Massachusetts Property Owner Seeks Permit to Rebuild Non-Conforming Cottage Destroyed by Tornado

In general, new homes must be constructed pursuant to the current requirements of local Massachusetts real estate zoning bylaws.  Under some circumstances, however, the zoning bylaw may provide for an exception, such as for existing structures.  In an October 7, 2019 opinion, the Appeals Court of Massachusetts considered whether a cottage that had been destroyed by a tornado could be reconstructed under a local bylaw provision for existing structures.

The plaintiff and the defendant in the case were two of the five family members who owned a parcel of land.  The property had contained a non-conforming, 800 square foot seasonal cottage built in 1939 by the previous owners.  In June 2011, the cottage was destroyed by a tornado that ripped through the area.  A dispute arose between the plaintiff, who wished to rebuild the cottage, and the defendant, who wished to maintain the property as open land for private conservation and recreational purposes.

The plaintiff nevertheless contacted the local building commissioner to inquire about a building permit for a new single-family residence.  The building commissioner agreed to allow the residence pursuant to an exception for existing structures under the local bylaw.  The decisions issued by the zoning board and Land Court were appealed and the matter subsequently came before the Appeals Court of Massachusetts.

The bylaw at issue allowed for the reconstruction of a non-conforming single-family residence by building permit when the existing structure has insufficient frontage, but complies with all current setback, building coverage, and building height requirements, and the proposed structure will also comply with all current setback, building coverage and building height requirements.  The question for the court was whether the cottage qualified as an existing structure under the bylaw, despite the fact that it was no longer standing.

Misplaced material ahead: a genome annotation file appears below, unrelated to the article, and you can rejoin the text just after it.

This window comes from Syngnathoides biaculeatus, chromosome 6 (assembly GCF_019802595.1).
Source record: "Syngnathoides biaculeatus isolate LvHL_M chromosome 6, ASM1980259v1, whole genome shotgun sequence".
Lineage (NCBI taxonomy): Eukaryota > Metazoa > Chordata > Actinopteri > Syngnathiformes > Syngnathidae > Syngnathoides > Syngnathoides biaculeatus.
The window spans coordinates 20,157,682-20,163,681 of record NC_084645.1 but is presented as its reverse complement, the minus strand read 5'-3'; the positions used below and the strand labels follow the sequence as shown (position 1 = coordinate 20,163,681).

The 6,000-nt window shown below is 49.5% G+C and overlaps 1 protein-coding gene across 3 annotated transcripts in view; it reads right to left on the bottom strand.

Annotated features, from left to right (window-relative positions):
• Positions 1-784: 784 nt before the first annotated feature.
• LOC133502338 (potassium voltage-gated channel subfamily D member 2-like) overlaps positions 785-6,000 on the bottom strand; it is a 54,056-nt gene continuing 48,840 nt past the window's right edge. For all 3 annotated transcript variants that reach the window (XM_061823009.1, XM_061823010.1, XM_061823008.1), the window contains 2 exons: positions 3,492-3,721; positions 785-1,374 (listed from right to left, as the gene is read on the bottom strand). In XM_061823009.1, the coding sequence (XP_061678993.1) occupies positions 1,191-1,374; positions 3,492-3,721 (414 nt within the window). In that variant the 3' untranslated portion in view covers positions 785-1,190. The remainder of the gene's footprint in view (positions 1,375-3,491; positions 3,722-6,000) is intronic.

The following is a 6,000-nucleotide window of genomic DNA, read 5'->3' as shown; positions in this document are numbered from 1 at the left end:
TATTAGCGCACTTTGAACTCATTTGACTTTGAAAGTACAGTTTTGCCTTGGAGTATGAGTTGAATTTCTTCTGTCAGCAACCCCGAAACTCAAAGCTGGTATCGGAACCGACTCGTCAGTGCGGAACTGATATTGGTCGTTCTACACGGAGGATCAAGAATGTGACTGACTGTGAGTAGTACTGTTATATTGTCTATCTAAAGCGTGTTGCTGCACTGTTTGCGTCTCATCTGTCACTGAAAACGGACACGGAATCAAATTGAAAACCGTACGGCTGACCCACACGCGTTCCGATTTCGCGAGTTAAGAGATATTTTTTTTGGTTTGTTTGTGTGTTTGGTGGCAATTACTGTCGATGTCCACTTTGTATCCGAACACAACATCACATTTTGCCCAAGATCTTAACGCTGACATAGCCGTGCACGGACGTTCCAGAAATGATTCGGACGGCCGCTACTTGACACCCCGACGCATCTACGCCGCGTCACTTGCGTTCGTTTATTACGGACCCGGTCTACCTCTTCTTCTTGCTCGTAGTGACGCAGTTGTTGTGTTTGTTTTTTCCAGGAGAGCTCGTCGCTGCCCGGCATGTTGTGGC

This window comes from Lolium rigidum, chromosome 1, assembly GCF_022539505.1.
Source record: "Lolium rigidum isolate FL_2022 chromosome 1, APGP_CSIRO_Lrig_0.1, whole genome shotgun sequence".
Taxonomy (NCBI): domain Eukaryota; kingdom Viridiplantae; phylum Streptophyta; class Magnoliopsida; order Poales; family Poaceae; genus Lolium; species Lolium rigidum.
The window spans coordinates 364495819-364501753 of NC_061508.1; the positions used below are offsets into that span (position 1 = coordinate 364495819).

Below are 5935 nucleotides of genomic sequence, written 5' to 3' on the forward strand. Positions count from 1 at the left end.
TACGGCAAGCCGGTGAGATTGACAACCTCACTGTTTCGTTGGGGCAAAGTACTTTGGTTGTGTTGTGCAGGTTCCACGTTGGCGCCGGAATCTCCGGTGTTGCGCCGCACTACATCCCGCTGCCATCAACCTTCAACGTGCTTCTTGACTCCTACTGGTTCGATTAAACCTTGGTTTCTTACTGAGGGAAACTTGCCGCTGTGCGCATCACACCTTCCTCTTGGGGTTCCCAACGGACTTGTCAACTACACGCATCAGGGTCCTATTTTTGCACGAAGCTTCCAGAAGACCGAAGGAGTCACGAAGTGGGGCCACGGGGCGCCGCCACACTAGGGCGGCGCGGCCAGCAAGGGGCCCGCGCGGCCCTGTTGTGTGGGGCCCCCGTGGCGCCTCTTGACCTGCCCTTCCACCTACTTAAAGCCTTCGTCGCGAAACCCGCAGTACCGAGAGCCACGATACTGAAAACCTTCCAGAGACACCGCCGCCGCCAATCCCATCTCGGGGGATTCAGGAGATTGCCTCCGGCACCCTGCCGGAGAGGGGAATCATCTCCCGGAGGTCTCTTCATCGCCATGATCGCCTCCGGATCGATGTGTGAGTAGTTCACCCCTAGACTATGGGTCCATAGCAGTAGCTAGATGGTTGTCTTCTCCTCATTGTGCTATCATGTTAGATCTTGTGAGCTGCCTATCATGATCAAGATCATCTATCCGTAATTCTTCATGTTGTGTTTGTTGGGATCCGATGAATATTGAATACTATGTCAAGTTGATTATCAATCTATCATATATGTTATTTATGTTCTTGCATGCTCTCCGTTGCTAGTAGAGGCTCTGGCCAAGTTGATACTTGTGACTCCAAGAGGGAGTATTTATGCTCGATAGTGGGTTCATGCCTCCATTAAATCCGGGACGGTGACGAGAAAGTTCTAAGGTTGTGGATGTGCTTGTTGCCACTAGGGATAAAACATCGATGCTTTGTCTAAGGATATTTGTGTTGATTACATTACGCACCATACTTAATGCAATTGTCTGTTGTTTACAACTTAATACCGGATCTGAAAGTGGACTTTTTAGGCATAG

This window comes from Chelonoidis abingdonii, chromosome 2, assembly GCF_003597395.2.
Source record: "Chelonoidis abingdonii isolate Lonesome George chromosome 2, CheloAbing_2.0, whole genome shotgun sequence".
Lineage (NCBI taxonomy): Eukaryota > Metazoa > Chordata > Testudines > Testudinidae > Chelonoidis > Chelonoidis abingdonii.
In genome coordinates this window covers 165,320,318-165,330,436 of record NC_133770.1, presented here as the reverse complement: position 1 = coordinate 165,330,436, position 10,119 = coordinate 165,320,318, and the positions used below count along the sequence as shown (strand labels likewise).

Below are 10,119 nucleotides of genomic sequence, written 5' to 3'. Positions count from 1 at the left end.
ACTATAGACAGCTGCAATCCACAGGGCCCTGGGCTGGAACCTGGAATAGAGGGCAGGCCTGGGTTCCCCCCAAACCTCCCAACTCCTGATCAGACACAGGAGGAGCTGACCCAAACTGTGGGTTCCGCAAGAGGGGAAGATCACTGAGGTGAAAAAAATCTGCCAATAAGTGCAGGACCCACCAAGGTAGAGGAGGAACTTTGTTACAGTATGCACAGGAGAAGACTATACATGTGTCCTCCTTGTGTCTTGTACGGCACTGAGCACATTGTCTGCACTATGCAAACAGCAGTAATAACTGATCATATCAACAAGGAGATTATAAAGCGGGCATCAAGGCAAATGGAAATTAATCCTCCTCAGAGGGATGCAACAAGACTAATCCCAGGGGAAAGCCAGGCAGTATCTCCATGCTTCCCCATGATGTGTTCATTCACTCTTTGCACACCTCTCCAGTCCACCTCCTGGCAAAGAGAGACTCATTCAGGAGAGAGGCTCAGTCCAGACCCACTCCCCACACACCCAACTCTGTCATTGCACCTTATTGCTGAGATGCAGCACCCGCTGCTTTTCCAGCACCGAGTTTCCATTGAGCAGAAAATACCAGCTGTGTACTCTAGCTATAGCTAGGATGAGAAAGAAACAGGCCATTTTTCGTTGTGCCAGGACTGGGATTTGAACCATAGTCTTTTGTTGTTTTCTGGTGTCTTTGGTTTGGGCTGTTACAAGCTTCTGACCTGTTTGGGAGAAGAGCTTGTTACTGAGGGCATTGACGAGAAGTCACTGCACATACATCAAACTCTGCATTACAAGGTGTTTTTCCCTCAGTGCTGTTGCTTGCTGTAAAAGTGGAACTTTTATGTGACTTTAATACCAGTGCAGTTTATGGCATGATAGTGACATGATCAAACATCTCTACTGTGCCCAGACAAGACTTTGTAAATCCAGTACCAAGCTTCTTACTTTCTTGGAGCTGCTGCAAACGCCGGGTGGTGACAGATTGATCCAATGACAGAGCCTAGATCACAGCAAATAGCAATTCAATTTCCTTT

The appeals court found that the bylaw did not narrow the meaning of “existing” to only structures that presently exist.  Instead, the court reasoned that the bylaw should be construed as encompassing both non-conforming structures that presently exist, as well as structures that once existed at a particular point in time.  More specifically, this includes structures that were already in place when a bylaw was adopted with which the structures did not comply.  The court went on to explain that this interpretation avoided unreasonable results and was in harmony with other provisions of the bylaw.  The appeals court therefore affirmed that the cottage met the requirements of the exception under the bylaw.

The court noted, however, that the Land Court did not address the defendant’s alternative argument concerning abandonment.  The defendant asserted that the owners had abandoned the non-conforming structure as a matter of law when they made no effort to reconstruct it for nearly five years after it was destroyed by tornado.  The appeals court therefore remanded the matter back to Land Court for further proceedings.

The Massachusetts real estate attorneys at Pulgini & Norton can provide legal guidance to help you further your residential property goals.  We represent individuals in home buying and selling transactions, mortgage re-financing, permit and variance applications, property tax liens, and more.  If you need advice regarding a residential real estate matter, request a free consultation with one of our lawyers by calling (781) 843-2200 or contacting Pulgini & Norton online.

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